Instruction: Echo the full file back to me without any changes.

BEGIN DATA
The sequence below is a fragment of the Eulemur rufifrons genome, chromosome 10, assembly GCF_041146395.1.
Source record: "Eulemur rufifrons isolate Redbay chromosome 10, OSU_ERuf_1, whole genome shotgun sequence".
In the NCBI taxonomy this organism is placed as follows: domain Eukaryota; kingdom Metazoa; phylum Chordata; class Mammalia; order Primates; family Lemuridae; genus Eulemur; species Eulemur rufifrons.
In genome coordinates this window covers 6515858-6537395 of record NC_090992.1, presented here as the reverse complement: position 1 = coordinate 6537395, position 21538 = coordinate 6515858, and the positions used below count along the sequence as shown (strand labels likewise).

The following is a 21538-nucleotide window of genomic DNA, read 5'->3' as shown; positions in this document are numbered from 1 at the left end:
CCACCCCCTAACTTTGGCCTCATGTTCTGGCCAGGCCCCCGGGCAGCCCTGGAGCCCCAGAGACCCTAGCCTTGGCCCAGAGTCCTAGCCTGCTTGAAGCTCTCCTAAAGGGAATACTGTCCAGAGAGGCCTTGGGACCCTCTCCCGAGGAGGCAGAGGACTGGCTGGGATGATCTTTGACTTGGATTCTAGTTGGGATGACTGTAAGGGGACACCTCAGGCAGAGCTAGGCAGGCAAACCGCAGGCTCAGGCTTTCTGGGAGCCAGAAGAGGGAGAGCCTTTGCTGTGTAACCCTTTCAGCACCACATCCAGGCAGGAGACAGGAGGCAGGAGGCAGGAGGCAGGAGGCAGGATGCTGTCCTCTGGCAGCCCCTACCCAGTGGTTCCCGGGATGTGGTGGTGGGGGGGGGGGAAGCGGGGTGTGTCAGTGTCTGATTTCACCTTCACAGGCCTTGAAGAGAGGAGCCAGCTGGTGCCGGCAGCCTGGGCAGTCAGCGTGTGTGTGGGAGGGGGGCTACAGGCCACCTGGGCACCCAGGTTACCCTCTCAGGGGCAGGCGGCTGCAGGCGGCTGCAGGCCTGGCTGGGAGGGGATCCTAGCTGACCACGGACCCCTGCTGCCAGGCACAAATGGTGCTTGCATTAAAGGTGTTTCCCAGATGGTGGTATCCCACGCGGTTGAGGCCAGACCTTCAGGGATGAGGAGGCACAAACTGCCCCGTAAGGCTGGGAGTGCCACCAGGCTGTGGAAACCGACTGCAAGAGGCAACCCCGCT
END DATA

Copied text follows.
The sequence below is a fragment of the Eulemur rufifrons genome, chromosome 10, assembly GCF_041146395.1.
Source record: "Eulemur rufifrons isolate Redbay chromosome 10, OSU_ERuf_1, whole genome shotgun sequence".
In the NCBI taxonomy this organism is placed as follows: domain Eukaryota; kingdom Metazoa; phylum Chordata; class Mammalia; order Primates; family Lemuridae; genus Eulemur; species Eulemur rufifrons.
In genome coordinates this window covers 6515858-6537395 of record NC_090992.1, presented here as the reverse complement: position 1 = coordinate 6537395, position 21538 = coordinate 6515858, and the positions used below count along the sequence as shown (strand labels likewise).

The following is a 21538-nucleotide window of genomic DNA, read 5'->3' as shown; positions in this document are numbered from 1 at the left end:
CCACCCCCTAACTTTGGCCTCATGTTCTGGCCAGGCCCCCGGGCAGCCCTGGAGCCCCAGAGACCCTAGCCTTGGCCCAGAGTCCTAGCCTGCTTGAAGCTCTCCTAAAGGGAATACTGTCCAGAGAGGCCTTGGGACCCTCTCCCGAGGAGGCAGAGGACTGGCTGGGATGATCTTTGACTTGGATTCTAGTTGGGATGACTGTAAGGGGACACCTCAGGCAGAGCTAGGCAGGCAAACCGCAGGCTCAGGCTTTCTGGGAGCCAGAAGAGGGAGAGCCTTTGCTGTGTAACCCTTTCAGCACCACATCCAGGCAGGAGACAGGAGGCAGGAGGCAGGAGGCAGGAGGCAGGATGCTGTCCTCTGGCAGCCCCTACCCAGTGGTTCCCGGGATGTGGTGGTGGGGGGGGGGGAAGCGGGGTGTGTCAGTGTCTGATTTCACCTTCACAGGCCTTGAAGAGAGGAGCCAGCTGGTGCCGGCAGCCTGGGCAGTCAGCGTGTGTGTGGGAGGGGGGCTACAGGCCACCTGGGCACCCAGGTTACCCTCTCAGGGGCAGGCGGCTGCAGGCGGCTGCAGGCCTGGCTGGGAGGGGATCCTAGCTGACCACGGACCCCTGCTGCCAGGCACAAATGGTGCTTGCATTAAAGGTGTTTCCCAGATGGTGGTATCCCACGCGGTTGAGGCCAGACCTTCAGGGATGAGGAGGCACAAACTGCCCCGTAAGGCTGGGAGTGCCACCAGGCTGTGGAAACCGACTGCAAGAGGCAACCCCGCT